An opportunity?

Times are tough; it’s almost annoying having to repeat it. We still can’t see the end of the tunnel clearly, and that’s what even more worrying. Those who manage to keep up a positive attitude try and find new opportunities to restart, when possible. Legislation sometimes seems to complicate matters even more, a further hurdle on an already bumpy road of its own. At European level, the legislation 128/2009/EC stipulates a series of criteria for the use of sustainable pesticide products in agriculture, which include the use of efficient and correctly regulated crop duster machines.

From a technical point of view, the legislation EN 13790 establishes the minimum requirements in this sense, specifying in details which inspections and tests atomisers and bars shall be subjected to in order to ensure smooth functioning. In reality, there is nothing new to this: this is a modus operandi already well known in the past years among those companies who adhere to one or more measures of the various regional Rural Development Plans (RDP) for eco-compliance, which means the management of agricultural production with particular respect for the environment.

With this in mind, it goes without saying that sustainable pesticides (carefully selected and programmed) need to be executed with fully operating and carefully regulated machines; therefore, RDP requests regular machine inspections, usually every five years. Therefore, in almost every Italian region, new functional verifications and calibrations of crop dusters services have been activated, in qualified Centres (represented by workshops, agricultural associations, cooperatives, etc…) where specifically qualified technicians operate. A National Working Group supported by ENAMA and composed by regional representatives is responsible for managing general technical-bureaucratic issues regarding the organisation of the service and the legal supranational updates in question.

A further interesting point about these verifications comes from the companies, mainly horticultural, which sell their products to GDO (supermarkets), which are then obliged to comply to the protocols GlobalGAP-EurepGAP, those organisations that have the development of the so called “good agricultural practices” as their mission and that, among other tasks, includes the periodic verification (in this case every two years or even yearly) of machines for the distribution of sustainable pesticides.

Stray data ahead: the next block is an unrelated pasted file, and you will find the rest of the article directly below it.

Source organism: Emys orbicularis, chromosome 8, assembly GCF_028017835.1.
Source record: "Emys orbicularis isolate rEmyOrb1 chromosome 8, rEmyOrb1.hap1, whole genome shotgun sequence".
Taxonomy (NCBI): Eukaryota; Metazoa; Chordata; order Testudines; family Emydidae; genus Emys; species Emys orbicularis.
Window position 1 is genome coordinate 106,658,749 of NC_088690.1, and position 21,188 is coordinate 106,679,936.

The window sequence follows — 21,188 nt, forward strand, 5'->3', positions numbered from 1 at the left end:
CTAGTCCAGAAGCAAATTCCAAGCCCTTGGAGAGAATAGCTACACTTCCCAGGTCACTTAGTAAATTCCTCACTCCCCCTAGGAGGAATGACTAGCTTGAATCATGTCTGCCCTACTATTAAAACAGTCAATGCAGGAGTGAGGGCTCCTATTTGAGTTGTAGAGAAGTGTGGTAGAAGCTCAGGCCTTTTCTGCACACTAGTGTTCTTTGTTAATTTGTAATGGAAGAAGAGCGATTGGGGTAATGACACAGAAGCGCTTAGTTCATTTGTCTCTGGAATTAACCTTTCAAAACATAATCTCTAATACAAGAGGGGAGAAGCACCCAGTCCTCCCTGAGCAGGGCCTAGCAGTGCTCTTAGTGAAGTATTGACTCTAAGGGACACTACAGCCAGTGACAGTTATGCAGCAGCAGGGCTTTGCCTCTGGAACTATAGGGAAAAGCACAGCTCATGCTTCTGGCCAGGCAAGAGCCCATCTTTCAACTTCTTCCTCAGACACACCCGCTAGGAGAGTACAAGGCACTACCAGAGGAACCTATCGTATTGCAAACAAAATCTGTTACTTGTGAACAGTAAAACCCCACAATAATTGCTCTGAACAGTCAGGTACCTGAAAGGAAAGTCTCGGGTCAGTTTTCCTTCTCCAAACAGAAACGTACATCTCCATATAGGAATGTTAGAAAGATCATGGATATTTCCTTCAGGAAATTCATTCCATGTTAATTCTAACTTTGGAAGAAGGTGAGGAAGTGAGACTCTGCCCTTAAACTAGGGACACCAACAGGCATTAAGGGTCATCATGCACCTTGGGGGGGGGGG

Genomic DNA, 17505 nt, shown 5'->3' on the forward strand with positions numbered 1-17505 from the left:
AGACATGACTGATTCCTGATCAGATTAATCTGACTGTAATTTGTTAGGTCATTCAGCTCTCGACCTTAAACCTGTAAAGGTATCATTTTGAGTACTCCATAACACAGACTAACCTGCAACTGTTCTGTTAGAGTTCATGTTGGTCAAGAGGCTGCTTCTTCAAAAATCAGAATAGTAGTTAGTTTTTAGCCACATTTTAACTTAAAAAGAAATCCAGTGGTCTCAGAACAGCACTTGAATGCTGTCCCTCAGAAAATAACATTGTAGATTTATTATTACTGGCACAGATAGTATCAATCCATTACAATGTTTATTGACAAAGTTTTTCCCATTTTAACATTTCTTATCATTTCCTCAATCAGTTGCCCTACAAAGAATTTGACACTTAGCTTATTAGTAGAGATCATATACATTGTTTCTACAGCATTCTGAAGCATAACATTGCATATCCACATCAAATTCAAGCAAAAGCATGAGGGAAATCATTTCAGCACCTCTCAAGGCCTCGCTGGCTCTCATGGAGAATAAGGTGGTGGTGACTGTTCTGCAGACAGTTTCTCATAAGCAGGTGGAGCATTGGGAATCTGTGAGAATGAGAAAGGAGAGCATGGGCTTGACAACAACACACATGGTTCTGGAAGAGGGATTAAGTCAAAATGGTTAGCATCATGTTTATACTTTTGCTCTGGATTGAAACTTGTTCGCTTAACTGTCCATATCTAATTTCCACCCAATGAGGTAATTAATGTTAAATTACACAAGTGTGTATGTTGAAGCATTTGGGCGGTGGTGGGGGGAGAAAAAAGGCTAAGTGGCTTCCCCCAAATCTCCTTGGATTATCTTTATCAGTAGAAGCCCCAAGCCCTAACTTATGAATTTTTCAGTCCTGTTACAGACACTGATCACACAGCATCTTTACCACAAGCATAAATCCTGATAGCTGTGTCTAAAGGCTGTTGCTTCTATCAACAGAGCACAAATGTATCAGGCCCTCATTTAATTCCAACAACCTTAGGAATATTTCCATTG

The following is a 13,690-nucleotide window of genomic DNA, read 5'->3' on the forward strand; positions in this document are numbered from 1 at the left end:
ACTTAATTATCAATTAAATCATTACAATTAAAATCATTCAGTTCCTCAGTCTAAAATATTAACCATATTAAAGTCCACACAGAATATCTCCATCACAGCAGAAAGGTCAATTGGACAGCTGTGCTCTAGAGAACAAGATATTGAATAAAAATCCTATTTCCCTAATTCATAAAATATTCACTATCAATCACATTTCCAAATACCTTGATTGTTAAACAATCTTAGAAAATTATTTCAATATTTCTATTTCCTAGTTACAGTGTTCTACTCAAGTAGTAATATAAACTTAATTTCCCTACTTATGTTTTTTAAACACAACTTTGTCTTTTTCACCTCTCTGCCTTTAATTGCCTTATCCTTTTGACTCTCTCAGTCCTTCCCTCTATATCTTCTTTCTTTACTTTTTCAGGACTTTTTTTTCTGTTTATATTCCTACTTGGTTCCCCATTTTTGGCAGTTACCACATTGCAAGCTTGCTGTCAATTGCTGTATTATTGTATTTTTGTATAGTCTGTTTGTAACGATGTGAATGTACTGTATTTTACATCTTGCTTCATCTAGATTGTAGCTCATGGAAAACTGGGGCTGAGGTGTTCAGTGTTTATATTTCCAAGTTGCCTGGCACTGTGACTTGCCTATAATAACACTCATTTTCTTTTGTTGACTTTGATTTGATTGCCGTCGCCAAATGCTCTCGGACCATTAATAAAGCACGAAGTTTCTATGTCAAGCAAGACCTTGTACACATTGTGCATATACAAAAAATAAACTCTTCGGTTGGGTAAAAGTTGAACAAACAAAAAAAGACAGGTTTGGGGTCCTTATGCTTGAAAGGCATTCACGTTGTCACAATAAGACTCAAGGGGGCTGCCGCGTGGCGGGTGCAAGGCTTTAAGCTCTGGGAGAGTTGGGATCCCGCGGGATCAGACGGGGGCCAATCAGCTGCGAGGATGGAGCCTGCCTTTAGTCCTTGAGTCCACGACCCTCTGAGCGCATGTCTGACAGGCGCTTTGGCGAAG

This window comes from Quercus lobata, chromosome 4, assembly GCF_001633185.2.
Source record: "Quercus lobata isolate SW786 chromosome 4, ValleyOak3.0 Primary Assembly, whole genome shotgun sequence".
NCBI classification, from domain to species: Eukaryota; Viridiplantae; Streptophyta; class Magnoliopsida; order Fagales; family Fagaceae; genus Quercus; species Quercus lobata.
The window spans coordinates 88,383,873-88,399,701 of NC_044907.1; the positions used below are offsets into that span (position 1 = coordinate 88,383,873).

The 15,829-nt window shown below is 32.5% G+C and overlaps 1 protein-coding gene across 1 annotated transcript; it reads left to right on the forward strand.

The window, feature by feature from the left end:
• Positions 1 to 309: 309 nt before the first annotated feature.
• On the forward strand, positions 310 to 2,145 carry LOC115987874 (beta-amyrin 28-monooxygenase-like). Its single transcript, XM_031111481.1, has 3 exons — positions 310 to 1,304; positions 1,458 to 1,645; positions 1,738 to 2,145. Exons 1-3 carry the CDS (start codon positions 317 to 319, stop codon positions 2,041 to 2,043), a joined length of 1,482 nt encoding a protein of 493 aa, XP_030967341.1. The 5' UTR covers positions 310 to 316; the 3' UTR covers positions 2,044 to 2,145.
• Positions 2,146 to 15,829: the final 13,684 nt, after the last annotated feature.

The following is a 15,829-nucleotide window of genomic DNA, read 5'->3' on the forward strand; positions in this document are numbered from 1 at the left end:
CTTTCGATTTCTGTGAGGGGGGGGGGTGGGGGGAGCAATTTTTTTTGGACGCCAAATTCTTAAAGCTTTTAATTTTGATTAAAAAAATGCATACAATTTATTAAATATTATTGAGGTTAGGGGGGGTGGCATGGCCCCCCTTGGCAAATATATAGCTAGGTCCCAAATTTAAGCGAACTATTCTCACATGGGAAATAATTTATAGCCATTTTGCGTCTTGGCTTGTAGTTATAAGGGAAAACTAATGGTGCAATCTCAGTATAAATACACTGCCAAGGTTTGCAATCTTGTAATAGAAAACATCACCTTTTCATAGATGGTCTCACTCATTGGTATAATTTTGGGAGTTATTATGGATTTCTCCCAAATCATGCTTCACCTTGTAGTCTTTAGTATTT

Where is the opportunity then? It’s very simple: the legislation predicts that by 2016 (meaning the day after tomorrow…) all crop dusters (both operating in the field as well as in specialised crops, with very few exceptions) will need to be subject to periodic functional verifications. In Italy, it’s estimated that approximately 400.000 machines are operative, and that at the moment only 9% of them is subject to checks in relations to the obligations above mentioned. In parallel, there are approximately 160 active qualified Centres across our national territory, in which approximately 450 qualified technicians operate. It’s not hard to imagine that in the near future the need for quality controls may increase up to 9-10 times more compared to the present figures, with a similar (although probably not as linear) increase of Centres and technicians. An interesting prospect for technicians… but the farmers are already complaining about this new generalised duty. However, it’s not just that: a well functioning crop duster, and above all well calibrated, produces the same agronomic efficacy with less product (= active principle), which means a lower cost. Many other tests have already proved that the savings are consistent! Obviously aside from the farmers, the environment would also be thankful for this, because by decreasing the drift and drips on the ground during the treatment and increasing the attention paid first during the loading and then during the washing of the machine, would greatly reduce very dangerous pollution traces. And how about consumers? They are also thankful, because in this way they know that they can enjoy a much more organic product, without any residues.

What do you think: is this an opportunity? You get the final say…

Domenico Pessina,

Department of Agricultural Engineering

University of Milan – Italy

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